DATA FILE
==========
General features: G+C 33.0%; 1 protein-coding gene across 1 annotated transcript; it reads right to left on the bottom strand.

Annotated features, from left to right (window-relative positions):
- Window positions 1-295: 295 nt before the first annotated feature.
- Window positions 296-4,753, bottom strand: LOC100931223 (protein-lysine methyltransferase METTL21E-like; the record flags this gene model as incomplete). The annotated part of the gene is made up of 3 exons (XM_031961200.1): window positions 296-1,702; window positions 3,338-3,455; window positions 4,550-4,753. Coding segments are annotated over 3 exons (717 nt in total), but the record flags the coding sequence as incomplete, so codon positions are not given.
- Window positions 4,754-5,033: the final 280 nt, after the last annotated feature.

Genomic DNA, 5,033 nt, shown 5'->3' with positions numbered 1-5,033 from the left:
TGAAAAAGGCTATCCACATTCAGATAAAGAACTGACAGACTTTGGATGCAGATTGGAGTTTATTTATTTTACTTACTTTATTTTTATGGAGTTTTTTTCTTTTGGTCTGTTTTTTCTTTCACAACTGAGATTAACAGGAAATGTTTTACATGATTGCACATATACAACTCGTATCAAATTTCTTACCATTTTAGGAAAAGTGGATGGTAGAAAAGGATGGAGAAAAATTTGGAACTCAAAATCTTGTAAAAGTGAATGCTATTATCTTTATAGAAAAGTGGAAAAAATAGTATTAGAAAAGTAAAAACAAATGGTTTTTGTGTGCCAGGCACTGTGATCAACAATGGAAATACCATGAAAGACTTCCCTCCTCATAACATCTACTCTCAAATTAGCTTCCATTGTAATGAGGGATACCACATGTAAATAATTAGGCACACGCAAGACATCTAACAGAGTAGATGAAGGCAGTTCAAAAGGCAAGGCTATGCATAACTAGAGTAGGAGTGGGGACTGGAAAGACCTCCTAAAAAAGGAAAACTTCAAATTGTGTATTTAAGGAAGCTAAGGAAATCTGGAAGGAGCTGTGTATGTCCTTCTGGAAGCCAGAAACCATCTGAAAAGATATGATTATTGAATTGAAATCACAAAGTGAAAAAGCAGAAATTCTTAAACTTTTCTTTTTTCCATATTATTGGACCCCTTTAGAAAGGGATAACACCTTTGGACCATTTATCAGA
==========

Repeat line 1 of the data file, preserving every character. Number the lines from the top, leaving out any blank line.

General features: G+C 33.0%; 1 protein-coding gene across 1 annotated transcript; it reads right to left on the bottom strand.